‘Is that red celery?’ asks the clueless young lad wanding my food through the supermarket check out. I stop for a moment. Is there such a thing as red celery? I am half excited at the idea of a new food and half confused at the possibility that I have picked up the wrong thing. But then I come to my senses and tell him it is rhubarb.
This is so different from buying rhubarb at the farmer’s market where the nice salesperson will advise me on how to cook it. But it did make me wonder if supermarkets do have a role in public education. If this boy hasn’t learnt to identify his fruit and vegetables at home or school, then I hope he will take away a little knowledge as well as pocket money from this part time job.
I might have felt like the one with the knowledge at the supermarket check-out, but in the world of blogging we are constantly learning new things. In making this dinner, I not only learnt that polenta and quinoa go together very well, but also that it is possible to cook polenta in the microwave without having to attempt to stir a pot that reminds me of a belching volcano of vicious lava.
As usual, I have other bloggers to thank for their inspiration. Rachel at Wheat Free Meat Free shared the brilliant idea for Polenta Quinoa Sticks. I found this recipe through the round-up for the Beautiful Bones event held by Susan at Food Blogga. Rachel served her sticks with tomato sauce and cheese, in the style of a parmigiana. But further inspiration came to me from Mansi at Fun and Food who is hosting Meeta’s Monthly Mingle, with the theme this month of appetizers and hors d’oeuvres.
Appetizers makes me think of light first course dishes such as tomatoes stuffed with guacamole or stuffed pears but I rarely serve a series of courses and if I do I am more likely to start with a soup. On the odd occasions that I hold parties, I tend to serve finger food such as vegetarian sausage rolls or dips such as hummus. But I imagine that these polenta quinoa sticks, much like a healthy version of chips, would be perfect for entertaining if served with an interesting sauce. I couldn't resist making the Rhubarb Dipping Sauce that I found in The Vegetarian Lunchbox by Linda Haynes.
The hardest part about making these sticks is the planning. I had to start preparing at lunchtime to have them ready by dinner. I misunderstood what a griddle is (isn’t that a frypan?) and fried these easily without too much smoke or sticking. But I will try baking the leftovers which is what I have now seen that Rachel did and which would be easier if preparing them for a crowd. They were a pleasing contrast of crispy edges, soft polenta and nubbly quinoa. The rhubarb sauce had sweet, spicy and sour notes that made me wonder if it might be umami (a term I still don’t have my tongue around, if you’ll excuse the pun).
At the end of the meal E was quite surprised to find he had been eating rhubarb sauce, despite me discussing it with him a couple of times. I guess the idea just was too weird for his brain to comprehend it. We both loved the polenta quinoa sticks with the sauce. I served it with lots of vegetables (roasted beetroot, pumpkin, zucchini and mushroom, and steamed broccoli) which pleased me but not E so much. But we did find that steamed broccoli is also wonderful dipped into the sauce. (Note the new dipping bowls recently given to me by my dad.)
I think the pairing of comforting chippies and unusual flavours in the sauce makes this the sort of dish that not only might make the tastebuds tingle at a party but would also provide a talking point when people discovered there is rhubarb in a savoury sauce.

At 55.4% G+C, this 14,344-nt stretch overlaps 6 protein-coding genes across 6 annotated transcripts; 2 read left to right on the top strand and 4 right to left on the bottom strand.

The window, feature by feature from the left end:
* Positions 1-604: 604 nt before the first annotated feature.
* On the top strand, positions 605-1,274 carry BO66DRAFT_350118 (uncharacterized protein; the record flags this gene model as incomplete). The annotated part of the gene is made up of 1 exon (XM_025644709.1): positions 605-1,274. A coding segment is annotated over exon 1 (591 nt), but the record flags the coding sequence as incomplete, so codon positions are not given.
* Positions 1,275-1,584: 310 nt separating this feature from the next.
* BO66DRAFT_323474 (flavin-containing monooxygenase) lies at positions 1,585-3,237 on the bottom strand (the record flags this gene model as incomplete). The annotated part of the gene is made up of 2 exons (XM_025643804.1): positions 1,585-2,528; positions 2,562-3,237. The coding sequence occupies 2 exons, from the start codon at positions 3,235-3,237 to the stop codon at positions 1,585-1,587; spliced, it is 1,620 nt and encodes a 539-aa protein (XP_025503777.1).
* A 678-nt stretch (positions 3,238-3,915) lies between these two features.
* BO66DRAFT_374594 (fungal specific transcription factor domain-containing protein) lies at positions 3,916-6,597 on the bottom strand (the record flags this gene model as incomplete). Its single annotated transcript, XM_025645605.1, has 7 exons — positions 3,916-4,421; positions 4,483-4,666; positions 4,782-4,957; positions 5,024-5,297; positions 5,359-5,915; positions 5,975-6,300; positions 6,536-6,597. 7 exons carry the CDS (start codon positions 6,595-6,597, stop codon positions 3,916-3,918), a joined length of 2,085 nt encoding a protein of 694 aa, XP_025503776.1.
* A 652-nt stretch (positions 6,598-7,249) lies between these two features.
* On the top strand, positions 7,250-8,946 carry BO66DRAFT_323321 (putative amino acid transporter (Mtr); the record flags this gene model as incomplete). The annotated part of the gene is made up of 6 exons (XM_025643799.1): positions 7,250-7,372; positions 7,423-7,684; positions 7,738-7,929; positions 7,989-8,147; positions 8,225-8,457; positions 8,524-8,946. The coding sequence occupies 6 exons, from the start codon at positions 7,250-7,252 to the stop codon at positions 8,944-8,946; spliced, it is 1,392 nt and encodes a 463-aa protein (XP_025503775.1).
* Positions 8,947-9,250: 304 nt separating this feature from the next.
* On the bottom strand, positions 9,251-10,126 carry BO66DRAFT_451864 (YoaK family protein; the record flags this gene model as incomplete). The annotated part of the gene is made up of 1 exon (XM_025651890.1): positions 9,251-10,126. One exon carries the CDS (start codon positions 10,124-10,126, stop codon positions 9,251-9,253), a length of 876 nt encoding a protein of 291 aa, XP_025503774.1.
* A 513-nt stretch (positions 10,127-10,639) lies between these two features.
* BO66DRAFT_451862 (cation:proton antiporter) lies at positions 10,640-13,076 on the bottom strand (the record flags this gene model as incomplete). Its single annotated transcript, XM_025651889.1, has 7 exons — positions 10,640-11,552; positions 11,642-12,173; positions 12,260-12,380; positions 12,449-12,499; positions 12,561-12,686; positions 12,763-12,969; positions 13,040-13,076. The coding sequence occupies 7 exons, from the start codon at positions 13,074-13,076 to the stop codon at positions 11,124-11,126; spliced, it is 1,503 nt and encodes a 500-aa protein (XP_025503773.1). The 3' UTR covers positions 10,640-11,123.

Polenta Quinoa Sticks
(From Wheat Free Meat Free )
- ¾ cup cornmeal
- ½ cup quinoa (I used red quinoa)
- 4 cups water
- Salt and pepper
- 2 Tbsp. olive oil
- Optional extras: parmesan cheese, tasty cheese, nutritional yeast, fresh herbs, baby spinach, spring onions, sundried tomatoes, olives (I added parmesan and baby spinach)
Place cornmeal, quinoa, water and salt and pepper in a microwave-proof bowl and stir. Microwave the uncovered bowl on high for 7½ minutes. Stir and cook on high a further 7½ minutes. (You can also make the polenta-quinoa in a saucepan on the stove by simmering, covered, for 20 minutes, or until quinoa is al dente. Turn off heat and leave saucepan covered for 10 minutes and then use a fork to fluff up.)
Cool for 5 minutes. Stir in olive oil and any optional ingredients. Spoon mixture into a greased 28 x 18 cm slice tin. (I think I might use baking paper to line mine next time.) Cool for about 2 hours or til it feels to be about room temperature. (I think placing the tin on a wire rack might help it cool.) Place in the fridge for about 3 hours or til cool (You can cover with plastic wrap but I didn’t.) Rachel helpfully says you can leave it here for a few days if necessary.
Invert on cutting board and cut into sticks or cut in the tin. I cut mine into batons about the size of large chips. Spray oil on a non-stick frypan and fry for about 20 minutes, turning occasionally. Or place on an oiled oven tray and bake in a moderately hot oven (200 C) for about 20-30 minutes or until brown and crusty.
Serve with melted mozzarella and tomato sauce (parmigiana) or with a dipping sauce such as the Rhubarb sauce below.
Rhubarb Dipping Sauce
(adapted from Linda Haynes)
2 cups rhubarb (about 2 medium stalks)
½ cup water
¼ cup honey
Juice of ¼ lemon
1 tbsp seeded mustard
1 small garlic clove, crushed
Pinch of cayenne pepper
Cut rhubarb into 1 inch chunks and place in a small saucepan with the water. Bring to the boil and simmer for 10-15 minutes (mine was well done after 10). If you have a bit extra cooked rhubarb it goes well in a smoothie.
Add remaining ingredients and blend using a hand held blender or a food processor.
On the Stereo:
Revolver: The Beatles